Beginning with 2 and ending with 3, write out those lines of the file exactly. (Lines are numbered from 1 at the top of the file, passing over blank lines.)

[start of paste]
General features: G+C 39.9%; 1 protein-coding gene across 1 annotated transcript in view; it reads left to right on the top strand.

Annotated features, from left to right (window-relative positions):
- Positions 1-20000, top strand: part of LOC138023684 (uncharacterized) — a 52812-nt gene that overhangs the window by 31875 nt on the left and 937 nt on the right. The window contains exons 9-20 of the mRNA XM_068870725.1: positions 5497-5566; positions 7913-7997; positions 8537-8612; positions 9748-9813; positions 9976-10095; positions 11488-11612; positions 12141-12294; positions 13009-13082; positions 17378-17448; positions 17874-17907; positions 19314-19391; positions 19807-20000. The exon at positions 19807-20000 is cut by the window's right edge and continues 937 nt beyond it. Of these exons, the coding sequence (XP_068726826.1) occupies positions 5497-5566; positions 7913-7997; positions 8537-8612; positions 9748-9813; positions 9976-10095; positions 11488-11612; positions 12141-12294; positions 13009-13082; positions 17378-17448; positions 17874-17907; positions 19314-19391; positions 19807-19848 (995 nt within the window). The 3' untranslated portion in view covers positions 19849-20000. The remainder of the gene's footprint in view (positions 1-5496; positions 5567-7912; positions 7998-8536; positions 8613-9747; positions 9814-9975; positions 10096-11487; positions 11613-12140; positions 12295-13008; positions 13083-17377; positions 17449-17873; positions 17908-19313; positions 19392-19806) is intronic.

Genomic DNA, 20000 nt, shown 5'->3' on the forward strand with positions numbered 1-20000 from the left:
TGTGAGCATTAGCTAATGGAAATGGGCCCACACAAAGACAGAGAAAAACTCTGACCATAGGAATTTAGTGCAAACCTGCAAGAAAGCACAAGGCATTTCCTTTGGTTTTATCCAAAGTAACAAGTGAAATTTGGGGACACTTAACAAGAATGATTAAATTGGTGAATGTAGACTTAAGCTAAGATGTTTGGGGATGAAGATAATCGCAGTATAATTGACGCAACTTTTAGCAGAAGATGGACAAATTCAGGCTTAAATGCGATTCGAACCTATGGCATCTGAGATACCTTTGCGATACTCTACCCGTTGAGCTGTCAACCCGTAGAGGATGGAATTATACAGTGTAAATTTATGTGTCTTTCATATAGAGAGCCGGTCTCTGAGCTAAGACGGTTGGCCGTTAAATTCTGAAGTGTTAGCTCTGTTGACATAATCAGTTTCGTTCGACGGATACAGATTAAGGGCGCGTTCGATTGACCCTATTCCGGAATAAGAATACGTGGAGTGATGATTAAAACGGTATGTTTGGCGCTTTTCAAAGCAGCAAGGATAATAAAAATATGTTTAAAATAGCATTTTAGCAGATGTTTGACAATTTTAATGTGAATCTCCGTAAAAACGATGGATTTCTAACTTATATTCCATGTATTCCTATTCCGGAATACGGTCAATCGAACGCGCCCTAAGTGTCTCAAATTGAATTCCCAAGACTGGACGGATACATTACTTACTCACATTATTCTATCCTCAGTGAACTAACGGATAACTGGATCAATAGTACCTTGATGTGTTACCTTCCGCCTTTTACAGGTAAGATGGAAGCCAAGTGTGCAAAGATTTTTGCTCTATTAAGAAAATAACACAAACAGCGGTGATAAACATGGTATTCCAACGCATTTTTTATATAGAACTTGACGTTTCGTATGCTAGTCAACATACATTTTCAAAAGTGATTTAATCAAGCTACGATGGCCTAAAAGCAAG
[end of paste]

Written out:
Annotated features, from left to right (window-relative positions):
- Positions 1-20000, top strand: part of LOC138023684 (uncharacterized) — a 52812-nt gene that overhangs the window by 31875 nt on the left and 937 nt on the right. The window contains exons 9-20 of the mRNA XM_068870725.1: positions 5497-5566; positions 7913-7997; positions 8537-8612; positions 9748-9813; positions 9976-10095; positions 11488-11612; positions 12141-12294; positions 13009-13082; positions 17378-17448; positions 17874-17907; positions 19314-19391; positions 19807-20000. The exon at positions 19807-20000 is cut by the window's right edge and continues 937 nt beyond it. Of these exons, the coding sequence (XP_068726826.1) occupies positions 5497-5566; positions 7913-7997; positions 8537-8612; positions 9748-9813; positions 9976-10095; positions 11488-11612; positions 12141-12294; positions 13009-13082; positions 17378-17448; positions 17874-17907; positions 19314-19391; positions 19807-19848 (995 nt within the window). The 3' untranslated portion in view covers positions 19849-20000. The remainder of the gene's footprint in view (positions 1-5496; positions 5567-7912; positions 7998-8536; positions 8613-9747; positions 9814-9975; positions 10096-11487; positions 11613-12140; positions 12295-13008; positions 13083-17377; positions 17449-17873; positions 17908-19313; positions 19392-19806) is intronic.